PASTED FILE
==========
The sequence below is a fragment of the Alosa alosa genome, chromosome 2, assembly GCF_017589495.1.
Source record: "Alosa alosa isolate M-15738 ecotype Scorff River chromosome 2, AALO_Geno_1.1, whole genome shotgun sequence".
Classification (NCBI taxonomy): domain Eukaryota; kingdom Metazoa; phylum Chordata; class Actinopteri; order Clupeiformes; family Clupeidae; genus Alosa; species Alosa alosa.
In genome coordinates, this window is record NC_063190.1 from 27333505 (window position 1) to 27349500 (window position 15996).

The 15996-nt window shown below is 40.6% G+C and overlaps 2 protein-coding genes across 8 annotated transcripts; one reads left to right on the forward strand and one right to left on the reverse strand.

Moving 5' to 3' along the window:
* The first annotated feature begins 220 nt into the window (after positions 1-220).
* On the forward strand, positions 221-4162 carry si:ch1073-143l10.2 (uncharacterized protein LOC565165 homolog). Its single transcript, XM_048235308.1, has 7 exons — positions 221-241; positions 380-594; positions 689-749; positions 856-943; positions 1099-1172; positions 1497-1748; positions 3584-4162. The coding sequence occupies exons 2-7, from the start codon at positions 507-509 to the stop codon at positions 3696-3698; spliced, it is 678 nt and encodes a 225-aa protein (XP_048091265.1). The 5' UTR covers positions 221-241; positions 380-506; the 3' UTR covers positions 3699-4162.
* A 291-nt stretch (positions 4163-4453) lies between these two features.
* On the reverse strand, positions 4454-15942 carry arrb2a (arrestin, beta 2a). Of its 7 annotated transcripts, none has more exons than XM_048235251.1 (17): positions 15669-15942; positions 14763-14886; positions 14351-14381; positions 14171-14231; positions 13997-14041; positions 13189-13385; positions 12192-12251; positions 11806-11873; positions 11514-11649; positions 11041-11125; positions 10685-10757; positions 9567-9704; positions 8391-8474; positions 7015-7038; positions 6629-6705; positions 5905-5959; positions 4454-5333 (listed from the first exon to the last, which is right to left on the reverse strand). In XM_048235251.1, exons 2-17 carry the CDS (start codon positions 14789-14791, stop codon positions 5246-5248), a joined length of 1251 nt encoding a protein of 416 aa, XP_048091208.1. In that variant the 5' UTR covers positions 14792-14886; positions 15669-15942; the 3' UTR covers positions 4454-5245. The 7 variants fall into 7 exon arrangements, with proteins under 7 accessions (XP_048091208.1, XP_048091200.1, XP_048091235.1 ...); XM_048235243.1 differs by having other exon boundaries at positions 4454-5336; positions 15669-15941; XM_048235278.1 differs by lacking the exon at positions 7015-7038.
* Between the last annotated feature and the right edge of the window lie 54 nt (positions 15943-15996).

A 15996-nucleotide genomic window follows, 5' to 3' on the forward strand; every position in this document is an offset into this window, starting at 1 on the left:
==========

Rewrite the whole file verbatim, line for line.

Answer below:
The sequence below is a fragment of the Alosa alosa genome, chromosome 2, assembly GCF_017589495.1.
Source record: "Alosa alosa isolate M-15738 ecotype Scorff River chromosome 2, AALO_Geno_1.1, whole genome shotgun sequence".
Classification (NCBI taxonomy): domain Eukaryota; kingdom Metazoa; phylum Chordata; class Actinopteri; order Clupeiformes; family Clupeidae; genus Alosa; species Alosa alosa.
In genome coordinates, this window is record NC_063190.1 from 27333505 (window position 1) to 27349500 (window position 15996).

The 15996-nt window shown below is 40.6% G+C and overlaps 2 protein-coding genes across 8 annotated transcripts; one reads left to right on the forward strand and one right to left on the reverse strand.

Moving 5' to 3' along the window:
* The first annotated feature begins 220 nt into the window (after positions 1-220).
* On the forward strand, positions 221-4162 carry si:ch1073-143l10.2 (uncharacterized protein LOC565165 homolog). Its single transcript, XM_048235308.1, has 7 exons — positions 221-241; positions 380-594; positions 689-749; positions 856-943; positions 1099-1172; positions 1497-1748; positions 3584-4162. The coding sequence occupies exons 2-7, from the start codon at positions 507-509 to the stop codon at positions 3696-3698; spliced, it is 678 nt and encodes a 225-aa protein (XP_048091265.1). The 5' UTR covers positions 221-241; positions 380-506; the 3' UTR covers positions 3699-4162.
* A 291-nt stretch (positions 4163-4453) lies between these two features.
* On the reverse strand, positions 4454-15942 carry arrb2a (arrestin, beta 2a). Of its 7 annotated transcripts, none has more exons than XM_048235251.1 (17): positions 15669-15942; positions 14763-14886; positions 14351-14381; positions 14171-14231; positions 13997-14041; positions 13189-13385; positions 12192-12251; positions 11806-11873; positions 11514-11649; positions 11041-11125; positions 10685-10757; positions 9567-9704; positions 8391-8474; positions 7015-7038; positions 6629-6705; positions 5905-5959; positions 4454-5333 (listed from the first exon to the last, which is right to left on the reverse strand). In XM_048235251.1, exons 2-17 carry the CDS (start codon positions 14789-14791, stop codon positions 5246-5248), a joined length of 1251 nt encoding a protein of 416 aa, XP_048091208.1. In that variant the 5' UTR covers positions 14792-14886; positions 15669-15942; the 3' UTR covers positions 4454-5245. The 7 variants fall into 7 exon arrangements, with proteins under 7 accessions (XP_048091208.1, XP_048091200.1, XP_048091235.1 ...); XM_048235243.1 differs by having other exon boundaries at positions 4454-5336; positions 15669-15941; XM_048235278.1 differs by lacking the exon at positions 7015-7038.
* Between the last annotated feature and the right edge of the window lie 54 nt (positions 15943-15996).

A 15996-nucleotide genomic window follows, 5' to 3' on the forward strand; every position in this document is an offset into this window, starting at 1 on the left: